From the Curator and the artists

4 Videos

1 Min


Why ReCollect!

2 Min


Ida Ekblad / Matias Faldbakken

2 Min


Daniela Ortiz

3 Min


Hulda Zwingli

Ida Ekblad / Matias Faldbakken


Where is the exhibition located?

At the Moser-Building 2nd floor and at the Chipperfield-Building 1st floor. See our interactive visitor guide!

At first glance, the works of Matias Faldbakken (b. 1973) and Ida Ekblad (b. 1980) appear very different. But the pair are united by an interest in object-based art – both its possibilities and its problems. They also share an attitude to art-historical material that is part enthusiastically affirmative, part slapdash. This approach of ‘homage–cum–neglect’ is a productive force in both their practices. It opens up spaces for critique, humour and experimentation. Ekblad bulldozes into the traditional male spaces of large-scale painting and bronze sculpture with her energetic and fearless output. Faldbakken counterbalances his reticent visuals – what he calls ‘imaginative dissent’ – with a more generous, free-wheeling fiction writing.

For ‘ReCollect!’, the two are working together for the first time, creating a joint installation where they interpret selected works from the Kunsthaus Collection, as seen through their own hands-on activity. Their gestures will open up new viewpoints on the ways in which museum holdings are normally exhibited.

Second installation, new in the Chipperfield building

For their second instalment of ReCollect!, Oslo based artists Ida Ekblad and Matias Faldbakken have hung one of their favourite works from the collection, Francis Picabia’s Cure-dents (Toothpicks, c. 1924), opposite four painted bronze sculptures by Ekblad. Faldbakken has then ‘measured’ the distance between Picabia and Ekblad using a VHS-copy of the 1983 splatter film1 Stage Fright.

Images: Matias Faldbakken / Ida Ekblad, Installation view «ReCollect!», Kunsthaus Zürich, 2023, Photo: Franca Candrian, Kunsthaus Zürich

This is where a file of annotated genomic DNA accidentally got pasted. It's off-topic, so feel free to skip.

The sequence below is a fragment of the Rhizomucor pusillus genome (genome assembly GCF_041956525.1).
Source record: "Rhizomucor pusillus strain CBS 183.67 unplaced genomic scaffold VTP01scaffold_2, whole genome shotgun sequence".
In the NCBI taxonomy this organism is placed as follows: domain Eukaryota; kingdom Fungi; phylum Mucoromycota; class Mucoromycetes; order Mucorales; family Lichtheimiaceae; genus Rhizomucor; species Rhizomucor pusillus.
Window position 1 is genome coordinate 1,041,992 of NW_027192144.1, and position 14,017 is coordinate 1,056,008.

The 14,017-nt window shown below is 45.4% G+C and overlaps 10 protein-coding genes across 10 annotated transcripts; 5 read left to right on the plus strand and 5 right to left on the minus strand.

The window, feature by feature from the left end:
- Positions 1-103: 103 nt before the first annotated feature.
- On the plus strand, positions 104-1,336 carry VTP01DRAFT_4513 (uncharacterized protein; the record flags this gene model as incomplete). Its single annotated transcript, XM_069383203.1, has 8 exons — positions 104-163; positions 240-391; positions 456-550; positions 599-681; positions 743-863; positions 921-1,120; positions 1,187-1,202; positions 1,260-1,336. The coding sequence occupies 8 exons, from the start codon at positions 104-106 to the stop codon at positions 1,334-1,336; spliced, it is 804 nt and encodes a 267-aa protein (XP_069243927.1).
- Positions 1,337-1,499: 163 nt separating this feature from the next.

Daniela Ortiz


Where is the exhibition located?

At the Moser-Building 1st floor. See our interactive visitor guide!

Daniela Ortiz (b. 1985, Peru) creates visual narratives that question hegemonic power structures and the capitalist system, and critically examine concepts of nationality, social class and categorizations based on racialization. Ortiz, who created her first theatre piece with the Neumarkt ensemble in Zurich in 2023, uses her work to explore racism as well as historical and present-day forms of colonial exploitation. To distance herself formally from a Eurocentric aesthetic of conceptual art, she often uses craft techniques and works with ceramic, embroidery and, for ReCollect!, hand tufting. In her new project for the Kunsthaus Zürich, Ortiz reflects on the centuries-old and conflict-laden history of land ownership and exploitation. With the help of Hans Sebald Beham’s prints from the Kunsthaus Collection, she blends past and present and draws parallels between the German Peasants’ War, the history of revolutionary land reforms in the Global South, and current troubles in European agriculture.

Images: Daniela Ortiz, Installation view «ReCollect!», Kunsthaus Zürich, 2023, Photo: Franca Candrian, Kunsthaus Zürich

Hulda Zwingli


Where is the exhibition located?

At the Moser-Building ground floor. See our interactive visitor guide!

Hulda Zwingli is an anonymous collective of female artists from Zurich which scrutinizes and denounces sexual inequality in the art world and the public space. It was founded on 14 June 2019, women’s strike day, and has since published regular Instagram posts on the topic as well as staging actions in the public space. The label combines the first name of a historical Swiss art collector, Hulda Zumsteg (Kronenhalle), with the surname of the Zurich Reformer Zwingli. Ever since it was set up, Hulda Zwingli has criticized the Kunsthaus Zürich for the underrepresentation of female artists in its collection and programme. Now, the collective has delved into the stores and brought out some treasures by Alice Bailly, Amanda de Leon, Annie Stebler-Hopf, Else Thomann-Buchholz, Grandma Moses, Helen Dahm, Irmgard Micaela Burchard-Simaika, Lavinia Fontana, Margherita Osswald-Toppi, Maria Lassnig, Marianne von Werefkin, Mary Kelly and Sophie Schaeppi. They have compiled the results of their research here.
In combination with these, Hulda Zwingli is showing some snapshots of its own protest actions along with the works of like-minded contemporary artists (Alice K. Roberts, Andrea Ritter, Brigit Meier, Elisabeth Eberle, Ruth Righetti, Seline Fülscher and Ursina Roesch). A single historical loan – a work by Anne Marie Jehle (1937–2000) – complements the presentation.

Images: Hulda Zwingli, Installation view «ReCollect!», Kunsthaus Zürich, 2023, Photo: Franca Candrian, Kunsthaus Zürich


The Collection

The ReCollect! exhibitions are included in the Collection PLUS ticket.